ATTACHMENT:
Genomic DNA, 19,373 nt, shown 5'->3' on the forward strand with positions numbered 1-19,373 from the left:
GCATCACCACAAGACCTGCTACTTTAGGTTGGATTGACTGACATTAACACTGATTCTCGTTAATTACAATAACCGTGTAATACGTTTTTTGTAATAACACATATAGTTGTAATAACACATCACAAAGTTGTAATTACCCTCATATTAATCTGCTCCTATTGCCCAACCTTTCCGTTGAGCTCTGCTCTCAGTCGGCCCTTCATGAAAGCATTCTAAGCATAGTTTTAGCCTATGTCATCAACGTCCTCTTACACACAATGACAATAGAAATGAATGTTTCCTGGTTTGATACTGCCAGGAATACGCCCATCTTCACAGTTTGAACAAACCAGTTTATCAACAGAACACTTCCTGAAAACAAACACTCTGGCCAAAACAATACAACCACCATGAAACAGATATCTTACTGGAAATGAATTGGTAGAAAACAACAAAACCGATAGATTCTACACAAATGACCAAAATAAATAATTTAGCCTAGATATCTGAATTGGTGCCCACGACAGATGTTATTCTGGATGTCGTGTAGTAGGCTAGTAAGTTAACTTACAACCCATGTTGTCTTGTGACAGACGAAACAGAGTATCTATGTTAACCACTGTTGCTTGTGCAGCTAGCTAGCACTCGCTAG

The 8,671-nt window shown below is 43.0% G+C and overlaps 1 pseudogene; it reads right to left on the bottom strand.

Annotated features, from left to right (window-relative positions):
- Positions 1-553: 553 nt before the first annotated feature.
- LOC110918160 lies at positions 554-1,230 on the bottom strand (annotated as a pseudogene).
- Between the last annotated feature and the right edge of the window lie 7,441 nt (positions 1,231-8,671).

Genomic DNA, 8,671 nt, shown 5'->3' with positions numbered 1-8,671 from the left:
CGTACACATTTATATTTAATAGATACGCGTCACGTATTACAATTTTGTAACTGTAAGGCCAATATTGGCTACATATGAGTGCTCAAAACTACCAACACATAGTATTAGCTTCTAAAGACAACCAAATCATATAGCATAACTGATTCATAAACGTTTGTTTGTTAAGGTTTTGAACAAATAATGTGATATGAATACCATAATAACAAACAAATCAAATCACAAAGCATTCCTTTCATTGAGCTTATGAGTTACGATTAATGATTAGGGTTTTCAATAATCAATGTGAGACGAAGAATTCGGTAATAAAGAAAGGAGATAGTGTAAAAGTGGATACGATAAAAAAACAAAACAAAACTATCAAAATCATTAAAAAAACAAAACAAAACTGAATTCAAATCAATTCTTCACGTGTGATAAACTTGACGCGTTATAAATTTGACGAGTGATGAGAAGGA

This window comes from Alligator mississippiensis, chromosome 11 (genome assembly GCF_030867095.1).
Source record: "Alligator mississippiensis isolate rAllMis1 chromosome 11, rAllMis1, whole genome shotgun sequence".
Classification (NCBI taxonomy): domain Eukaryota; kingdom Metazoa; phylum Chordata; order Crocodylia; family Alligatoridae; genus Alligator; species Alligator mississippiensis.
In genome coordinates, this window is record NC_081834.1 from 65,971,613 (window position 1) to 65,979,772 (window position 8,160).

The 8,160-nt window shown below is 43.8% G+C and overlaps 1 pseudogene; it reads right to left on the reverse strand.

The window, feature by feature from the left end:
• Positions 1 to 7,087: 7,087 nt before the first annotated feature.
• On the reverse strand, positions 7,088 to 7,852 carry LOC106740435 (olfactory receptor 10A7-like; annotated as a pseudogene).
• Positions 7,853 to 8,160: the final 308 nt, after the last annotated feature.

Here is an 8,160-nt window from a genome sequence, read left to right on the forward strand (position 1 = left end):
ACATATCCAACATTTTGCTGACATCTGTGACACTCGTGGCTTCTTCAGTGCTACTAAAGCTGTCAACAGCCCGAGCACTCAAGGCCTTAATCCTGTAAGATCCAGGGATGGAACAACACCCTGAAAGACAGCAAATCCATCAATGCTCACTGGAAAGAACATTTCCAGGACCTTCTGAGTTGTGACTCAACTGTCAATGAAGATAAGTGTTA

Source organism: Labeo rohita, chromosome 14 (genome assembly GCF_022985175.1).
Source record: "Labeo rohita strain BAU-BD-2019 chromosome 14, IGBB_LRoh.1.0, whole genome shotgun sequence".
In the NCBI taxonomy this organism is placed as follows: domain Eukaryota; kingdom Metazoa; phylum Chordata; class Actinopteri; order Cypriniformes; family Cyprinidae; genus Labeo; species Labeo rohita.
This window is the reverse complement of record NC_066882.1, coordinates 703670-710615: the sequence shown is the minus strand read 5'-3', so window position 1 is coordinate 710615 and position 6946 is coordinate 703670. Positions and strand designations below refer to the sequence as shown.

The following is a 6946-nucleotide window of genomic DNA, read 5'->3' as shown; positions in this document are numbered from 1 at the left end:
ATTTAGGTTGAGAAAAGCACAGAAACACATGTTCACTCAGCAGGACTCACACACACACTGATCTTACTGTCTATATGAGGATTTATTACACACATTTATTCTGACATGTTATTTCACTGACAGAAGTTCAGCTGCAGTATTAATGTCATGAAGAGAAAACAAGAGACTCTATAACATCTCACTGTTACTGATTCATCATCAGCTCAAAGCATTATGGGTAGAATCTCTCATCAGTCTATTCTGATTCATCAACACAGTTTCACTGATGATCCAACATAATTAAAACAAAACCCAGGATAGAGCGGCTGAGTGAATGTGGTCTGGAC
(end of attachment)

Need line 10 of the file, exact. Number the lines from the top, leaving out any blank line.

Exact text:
This window comes from Alligator mississippiensis, chromosome 11 (genome assembly GCF_030867095.1).